We’ve all got one – a “Crazy Uncle Charlie.” 

He’s the family member who’s just a little bit odd, the black sheep who tends to break from the family and might disappear for years at a time.

After they’re gone we shake our heads sadly believing that “Charlie” (insert the name of your crazy relative here) has wasted his or her life. But sometimes we’re surprised to discover that Charlie experienced more success, created more change and influenced more people than we ever thought possible. 

We within the financial planning community had just such a “Charlie” in our family.  His name was Thomas Leonard.

Leonard was a financial planner who in the 1980’s realized that many of his most successful clients needed something more from him than just financial guidance and investment recommendations.  They needed help translating their financial success into personal satisfaction and fulfillment.  As such Leonard began to “coach” his clients in what he originally called life planning.  Over time, as he saw the impact his coaching was having on his client’s lives, he began to train others on the techniques he was using. 

By the early 1990’s Leonard’s career had gradually shifted away from financial planning to full-time coach training, which he dubbed Coach University.  Coach U as it is now called, was the first - and is now considered one of the premier - life coach training organizations in the world.  Leonard was also instrumental in the formation of the International Coach Federation, the leading self-regulatory organization that oversees the coaching industry.  Today Leonard, a former financial planner, is considered by many to be the father of the modern Life Coaching industry.

While many of us tend to dismiss “life coaching” as something less than a legitimate profession, the parallels to our own financial planning industry are intriguing.  First, the value proposition of both industries are remarkably similar – to help clients achieve their goals.  Second, both industries continue to struggle to define who they are and what they do.  Each offers a variety of sometimes competing credentials that often end up confusing consumers.  In that respect the life coaching industry is likely 25 years behind the financial planning industry, but I need do no more than mention the word ‘fiduciary’ to make the point. 

Finally - and forgive me for expressing this one – the quality of practitioners varies widely.  Many of us tend to believe these “coaches” are hardly qualified to deliver on the promise they present. I have been fortunate enough over the last few years to meet several coaches who come from backgrounds in psychology, counseling or other fields who are truly skilled in the coaching process and in helping clients overcome perceived obstacles to achieve their personal goals.  At the same time I have also encountered a number of financial advisors over the years who - how shall I say it - failed to inspire a great deal of confidence.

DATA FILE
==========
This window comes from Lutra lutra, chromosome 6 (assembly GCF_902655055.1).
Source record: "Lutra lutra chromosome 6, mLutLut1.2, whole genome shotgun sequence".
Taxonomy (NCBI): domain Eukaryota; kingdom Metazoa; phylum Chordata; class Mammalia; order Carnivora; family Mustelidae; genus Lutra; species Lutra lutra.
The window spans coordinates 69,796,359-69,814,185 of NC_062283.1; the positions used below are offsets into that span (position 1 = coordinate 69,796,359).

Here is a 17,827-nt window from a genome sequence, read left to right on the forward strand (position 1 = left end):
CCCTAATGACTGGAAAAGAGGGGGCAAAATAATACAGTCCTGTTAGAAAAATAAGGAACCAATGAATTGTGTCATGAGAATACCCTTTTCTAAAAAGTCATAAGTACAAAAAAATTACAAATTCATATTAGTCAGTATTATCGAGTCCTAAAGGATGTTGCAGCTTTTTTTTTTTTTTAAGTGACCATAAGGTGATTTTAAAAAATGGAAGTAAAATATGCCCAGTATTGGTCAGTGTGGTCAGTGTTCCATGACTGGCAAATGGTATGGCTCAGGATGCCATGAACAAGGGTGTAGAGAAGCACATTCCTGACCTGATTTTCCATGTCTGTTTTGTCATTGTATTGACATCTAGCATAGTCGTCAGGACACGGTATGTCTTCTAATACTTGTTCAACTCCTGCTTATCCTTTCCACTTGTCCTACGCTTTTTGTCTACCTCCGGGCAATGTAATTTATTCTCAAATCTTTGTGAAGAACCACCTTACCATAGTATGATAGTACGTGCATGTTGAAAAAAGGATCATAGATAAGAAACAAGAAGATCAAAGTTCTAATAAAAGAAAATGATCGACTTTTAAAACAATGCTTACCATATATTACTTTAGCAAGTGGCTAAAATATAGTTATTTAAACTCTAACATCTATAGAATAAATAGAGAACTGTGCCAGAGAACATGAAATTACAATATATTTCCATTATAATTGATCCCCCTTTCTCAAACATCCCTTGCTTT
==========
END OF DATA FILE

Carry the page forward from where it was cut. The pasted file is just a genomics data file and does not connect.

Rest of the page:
So why should we care?  Because the life coach industry is exploding and many of these coaches are directly competing for the role of “trusted advisor” that you want to play in your client’s lives 

The ICF has over 18,000 members with an estimated four times that many non-member individuals practicing some form of life, career, retirement or other coaching specialty.  With the well-known baby boom retirement wave now cresting, several coach training programs are specifically teaching emerging coaches how to address non-financial retirement issues.  Certainly they cannot compete in the financial arena, but as Leonard discovered and the continual redefinition of retirement today clearly demonstrates, our clients are seeking more than just financial guidance.  If they don’t receive that guidance from you, they will seek it elsewhere, thereby cracking the door just enough for someone else to supplant you as your client’s most influential advisor.

So what can you do?

Like any service you can either outsource the service to a qualified partner (i.e. create a referral relationship with a coach to send your clients to) or develop the skills in-house.  Recognizing that the entire coaching industry was born out of the kinds of conversations we have with clients every day, integrating some of these coaching techniques into your client conversations is actually quite easy. In fact, there is much the life coaching industry can teach us about asking the right questions and deepening our client relationships.  Does that mean you have to turn into a life coach?  Not at all.  What it does mean is that you move from being the client’s trusted financial advisor to being the client’s trusted personal advisor – a role with exponentially more value.  In coming blogs I’ll share with you some techniques from the coaching industry you can use to engage your clients in conversations that move you beyond just being a financial advisor, to becoming your client’s trusted personal advisor.

Keith J. Weber, CFP®, CPRC, is a speaker, author and founder of Weber Consulting Group, LLC, a financial advisor training, coaching and practice management consulting firm focused on providing life planning skills to advisors.  Through the website Retirement2020.com, Keith provides tools to advisors and clients to help build stronger client relationships.  Keith maintains the CFP® designation and is also a Certified Professional Retirement Coach.  His latest book, Rethinking Retirement, was released in July, 2010.  For more information visit www.kjweber.com, www.Retirement2020.com or follow Keith on LinkedIn at Keith J Weber or on Twitter @KeithJWeber.



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